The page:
For the first time, scientists have created a quantum computing experiment for studying the dynamics of wormholes — that is, shortcuts through spacetime that could get around relativity’s cosmic speed limits.
Wormholes are traditionally the stuff of science fiction, ranging from Jodie Foster’s wild ride in “Contact” to the time-bending plot twists in “Interstellar.” But the researchers behind the experiment, reported in the Dec. 1 issue of the journal Nature, hope that their work will help physicists study the phenomenon for real.
“We found a quantum system that exhibits key properties of a gravitational wormhole, yet is sufficiently small to implement on today’s quantum hardware,” Caltech physicist Maria Spiropulu said in a news release. Spiropulu, the Nature paper’s senior author, is the principal investigator for a federally funded research program known as Quantum Communication Channels for Fundamental Physics.
Don’t pack your bags for Alpha Centauri just yet: This wormhole simulation is nothing more than a simulation, analogous to a computer-generated black hole or supernova. And physicists still don’t see any conditions under which a traversable wormhole could actually be created. Someone would have to create negative energy first.
Columbia theoretical physicist Peter Woit warned against making too much of a to-do over the research.
“The claim that ‘Physicists Create a Wormhole’ is just complete bullshit, with the huge campaign to mislead the public about this a disgrace, highly unhelpful for the credibility of physics research in particular and science in general,” he wrote on his blog, which is called Not Even Wrong.
The main aim of the research was to shed light on a concept known as quantum gravity, which seeks to unify the theories of general relativity and quantum mechanics. Those two theories have done an excellent job of explaining how gravity works and how the subatomic world is structured, respectively, but they don’t match up well with each other.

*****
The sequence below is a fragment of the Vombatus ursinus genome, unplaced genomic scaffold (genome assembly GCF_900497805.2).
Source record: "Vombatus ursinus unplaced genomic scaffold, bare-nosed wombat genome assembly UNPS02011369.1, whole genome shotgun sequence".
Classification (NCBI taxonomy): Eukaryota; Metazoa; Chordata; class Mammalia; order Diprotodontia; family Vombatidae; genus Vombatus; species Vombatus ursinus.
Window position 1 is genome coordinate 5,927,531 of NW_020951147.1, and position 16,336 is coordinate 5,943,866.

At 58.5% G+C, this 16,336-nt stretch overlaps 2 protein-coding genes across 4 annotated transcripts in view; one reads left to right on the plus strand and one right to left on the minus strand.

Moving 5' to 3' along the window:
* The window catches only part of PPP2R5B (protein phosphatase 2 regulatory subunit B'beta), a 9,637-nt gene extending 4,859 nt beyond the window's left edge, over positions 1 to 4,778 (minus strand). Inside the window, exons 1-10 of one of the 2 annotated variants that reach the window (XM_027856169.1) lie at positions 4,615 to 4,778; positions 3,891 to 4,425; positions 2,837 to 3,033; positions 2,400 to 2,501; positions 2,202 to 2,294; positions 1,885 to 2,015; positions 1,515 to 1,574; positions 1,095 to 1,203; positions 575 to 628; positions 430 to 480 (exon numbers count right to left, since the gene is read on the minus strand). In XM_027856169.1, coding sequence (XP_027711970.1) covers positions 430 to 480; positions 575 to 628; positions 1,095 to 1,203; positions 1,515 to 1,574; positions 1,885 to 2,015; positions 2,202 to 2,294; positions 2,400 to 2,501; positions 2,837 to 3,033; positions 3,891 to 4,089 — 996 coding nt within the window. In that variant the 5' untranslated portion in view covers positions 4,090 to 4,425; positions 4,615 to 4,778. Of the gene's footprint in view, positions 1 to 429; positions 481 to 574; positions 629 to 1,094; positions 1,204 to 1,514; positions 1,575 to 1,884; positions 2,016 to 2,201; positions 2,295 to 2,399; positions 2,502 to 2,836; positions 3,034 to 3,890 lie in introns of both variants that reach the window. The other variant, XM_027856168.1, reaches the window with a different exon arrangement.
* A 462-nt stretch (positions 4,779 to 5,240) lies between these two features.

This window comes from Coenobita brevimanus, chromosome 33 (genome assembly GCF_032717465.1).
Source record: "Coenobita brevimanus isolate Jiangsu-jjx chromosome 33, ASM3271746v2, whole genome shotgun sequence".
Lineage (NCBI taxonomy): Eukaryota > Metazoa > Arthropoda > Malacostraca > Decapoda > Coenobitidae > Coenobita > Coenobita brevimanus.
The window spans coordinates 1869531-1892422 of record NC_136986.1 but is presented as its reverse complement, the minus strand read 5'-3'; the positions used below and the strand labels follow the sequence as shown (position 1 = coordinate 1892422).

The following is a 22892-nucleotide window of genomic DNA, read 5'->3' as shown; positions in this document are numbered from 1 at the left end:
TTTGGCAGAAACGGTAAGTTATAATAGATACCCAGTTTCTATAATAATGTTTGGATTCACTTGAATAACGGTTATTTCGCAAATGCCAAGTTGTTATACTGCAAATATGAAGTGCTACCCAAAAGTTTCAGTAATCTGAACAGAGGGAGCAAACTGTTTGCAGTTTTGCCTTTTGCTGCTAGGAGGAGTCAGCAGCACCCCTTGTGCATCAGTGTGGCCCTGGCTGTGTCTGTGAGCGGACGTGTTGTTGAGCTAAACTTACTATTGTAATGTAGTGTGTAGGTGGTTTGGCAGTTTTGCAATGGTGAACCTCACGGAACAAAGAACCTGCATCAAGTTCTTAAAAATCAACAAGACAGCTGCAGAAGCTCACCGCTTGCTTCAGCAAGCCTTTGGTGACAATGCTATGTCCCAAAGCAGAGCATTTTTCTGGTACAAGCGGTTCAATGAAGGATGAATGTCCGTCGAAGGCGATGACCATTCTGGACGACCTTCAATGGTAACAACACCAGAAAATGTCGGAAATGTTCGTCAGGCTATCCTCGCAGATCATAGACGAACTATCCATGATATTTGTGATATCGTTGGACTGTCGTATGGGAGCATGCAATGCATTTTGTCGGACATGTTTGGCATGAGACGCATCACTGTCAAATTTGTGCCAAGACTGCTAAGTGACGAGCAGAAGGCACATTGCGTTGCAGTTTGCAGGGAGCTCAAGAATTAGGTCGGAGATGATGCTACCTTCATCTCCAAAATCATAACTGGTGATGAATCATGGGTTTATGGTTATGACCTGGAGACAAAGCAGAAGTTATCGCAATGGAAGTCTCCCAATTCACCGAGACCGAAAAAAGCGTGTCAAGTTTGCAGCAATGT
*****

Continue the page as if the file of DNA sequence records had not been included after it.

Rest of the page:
One of the big questions focuses on whether wormhole teleportation might follow the principles that are behind quantum entanglement. That quantum phenomenon is better understood, and it’s even been demonstrated in the real world, thanks to Nobel-winning research: It involves linking subatomic particles or other quantum systems in a way that allows for what Albert Einstein called “spooky action at a distance.”
Spiropulu and her colleagues, including principal authors Daniel Jafferis and Alexander Zlokapa, created a computer model that applies the physics of quantum entanglement to wormhole dynamics. Their program was based on a theoretical framework known as the Sachdev-Ye-Kitaev model, or SYK.
The big challenge was that the program had to be executed on a quantum computer. Google’s Sycamore quantum processing chip was just powerful enough to take on the task, with an assist from conventional machine learning tools.
“We employed [machine] learning techniques to find and prepare a simple SYK-like quantum system that could be encoded in the current quantum architectures and that would preserve the gravitational properties,” Spiropulu said. “In other words, we simplified the microscopic description of the SYK quantum system and studied the resulting effective model that we found on the quantum processor.”
The researchers inserted a quantum bit, or qubit, of encoded information into one of two entangled systems — and then watched the information emerge from the other system. From their perspective, it was as if the qubit passed between black holes through a wormhole.
“It took a really long time to arrive at the results, and we surprised ourselves with the outcome,” said Caltech researcher Samantha Davis, one of the study’s co-authors.
The team found that the wormhole simulation allowed information to flow from one system to the other when the computerized equivalent of negative energy was applied, but not when positive energy was applied instead. That matches what theorists would expect from a real-world wormhole.
As quantum circuits become more complex, the researchers aim to conduct higher-fidelity simulations of wormhole behavior — which could lead to new twists in fundamental theories.
“The relationship between quantum entanglement, spacetime, and quantum gravity is one of the most important questions in fundamental physics and an active area of theoretical research,” Spiropulu said. “We are excited to take this small step toward testing these ideas on quantum hardware and will keep going.”
In addition to Jafferis, Zlokapa, Spiropulu and Davis, the authors of the Nature paper, titled “Traversable Wormhole Dynamics on a Quantum Processor,” include Joseph Lykken, David Kolchmeyer, Nikolai Lauk and Hartmut Neven.